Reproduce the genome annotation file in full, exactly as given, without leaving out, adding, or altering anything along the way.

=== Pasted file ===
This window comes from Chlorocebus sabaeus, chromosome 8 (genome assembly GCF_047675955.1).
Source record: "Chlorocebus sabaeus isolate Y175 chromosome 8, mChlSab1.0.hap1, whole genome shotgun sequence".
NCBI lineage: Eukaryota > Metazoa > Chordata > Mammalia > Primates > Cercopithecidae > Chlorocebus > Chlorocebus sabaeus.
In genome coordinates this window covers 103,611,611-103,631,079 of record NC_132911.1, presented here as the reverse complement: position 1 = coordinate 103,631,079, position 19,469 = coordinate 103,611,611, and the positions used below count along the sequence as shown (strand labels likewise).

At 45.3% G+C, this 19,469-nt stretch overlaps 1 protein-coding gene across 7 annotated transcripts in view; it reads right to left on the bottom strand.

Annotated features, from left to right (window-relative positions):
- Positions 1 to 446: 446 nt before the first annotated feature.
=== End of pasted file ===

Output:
This window comes from Chlorocebus sabaeus, chromosome 8 (genome assembly GCF_047675955.1).
Source record: "Chlorocebus sabaeus isolate Y175 chromosome 8, mChlSab1.0.hap1, whole genome shotgun sequence".
NCBI lineage: Eukaryota > Metazoa > Chordata > Mammalia > Primates > Cercopithecidae > Chlorocebus > Chlorocebus sabaeus.
In genome coordinates this window covers 103,611,611-103,631,079 of record NC_132911.1, presented here as the reverse complement: position 1 = coordinate 103,631,079, position 19,469 = coordinate 103,611,611, and the positions used below count along the sequence as shown (strand labels likewise).

At 45.3% G+C, this 19,469-nt stretch overlaps 1 protein-coding gene across 7 annotated transcripts in view; it reads right to left on the bottom strand.

Annotated features, from left to right (window-relative positions):
- Positions 1 to 446: 446 nt before the first annotated feature.